ENBIS-20 Online Conference

28 September – 1 October 2020; Online

Young Statistician Award

29 September 2020, 15:30 – 16:00



Raffaele Vitale, PhD, Postdoctoral Associate at KU Leuven, Belgium


Although Principal Component Analysis (PCA) and Partial Least Squares regression (PLS) are currently recognised as some of the most powerful approaches for the analysis and interpretation of multivariate data especially in the field of industrial processes, strong non-linear relationships among objects and/or variables may represent a difficult issue to solve when one tries to model them by means of these methods. In similar contingencies, a good alternative is represented by the so-called kernel-based techniques, which have already been broadly used in, e.g., chemistry and biology. Even if kernel-based approaches allow to easily cope with strong non-linearities in data, their main disadvantage is that the information about the importance of the original variables in the final models is lost. Recently, the principles of non-linear bi-plots and so-called pseudo-sample projection, originally described by Gower and Hardings in 1988, have been extended to overcome this limitation. Here, they will be adapted and exploited to enable kernel model interpretation. More in detail, this work will be focused on evaluating the power of kernel-based methodologies coupled to pseudo-sample projection in 2 different scenarios of paramount importance for manufacturing industries: batch process monitoring and analysis of mixture designs of experiments. All the case studies that will be presented will highlight how such a combination can be particularly useful in those contexts where huge amounts of complex information are routinely collected (as in modern manufacturing scenarios) and can be easily resorted to for a wide range of applications. Particular attention will be paid to some new intuitive graphical tools – based on the concept of pseudo-sample projection – implemented to support users in the complicated task of kernel model assessment, thus facilitating and accelerating decision making and troubleshooting. This provides a striking advantage over classical machine-learning techniques which still suffer from the drawback of being full black-box methodologies. This talk is based on joint work with Daniel Palací-López, Onno de Noord and Alberto Ferrer.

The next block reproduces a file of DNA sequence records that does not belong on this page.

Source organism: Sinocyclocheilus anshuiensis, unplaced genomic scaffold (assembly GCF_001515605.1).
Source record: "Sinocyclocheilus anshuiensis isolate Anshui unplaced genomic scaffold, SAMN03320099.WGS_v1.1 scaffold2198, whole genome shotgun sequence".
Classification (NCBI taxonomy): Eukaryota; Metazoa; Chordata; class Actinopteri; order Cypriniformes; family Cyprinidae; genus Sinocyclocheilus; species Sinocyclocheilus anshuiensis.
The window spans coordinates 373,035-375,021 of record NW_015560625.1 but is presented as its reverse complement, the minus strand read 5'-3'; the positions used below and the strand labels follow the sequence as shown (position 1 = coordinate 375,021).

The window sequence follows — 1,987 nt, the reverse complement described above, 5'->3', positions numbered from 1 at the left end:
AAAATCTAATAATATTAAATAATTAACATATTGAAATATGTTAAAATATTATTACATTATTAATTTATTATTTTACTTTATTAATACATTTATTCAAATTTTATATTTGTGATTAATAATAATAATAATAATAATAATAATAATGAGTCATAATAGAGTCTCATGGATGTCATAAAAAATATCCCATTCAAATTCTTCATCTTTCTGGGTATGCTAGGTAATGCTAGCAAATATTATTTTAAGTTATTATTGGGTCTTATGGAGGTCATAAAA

Dr. Raffaele Vitale graduated in Analytical Chemistry in 2011 (Università di Roma “La Sapienza”, Italy) and obtained his Ph.D. title in Statistics and Optimization in 2017 (Universitat Politècnica de València, Spain) with a thesis entitled Novel chemometric proposals for advanced multivariate data analysis, processing and interpretation. He is currently working as Postdoctoral Associate at KU Leuven in Belgium in the framework of the ADGut project for the investigation of the developmental mechanisms of Alzheimer’s disease. Raffaele is author of 23 peer-reviewed publications, has been awarded the Best Italian Master’s Thesis in Analytical Chemistry prize in 2012, the International Association of Spectral Imaging student prize in 2016, the V Siemens Process Analytics Prize for Young Scientist in 2017 and the III Jean-Pierre Huvenne Award for the Best Ph.D. Thesis in Chemometrics in 2019.

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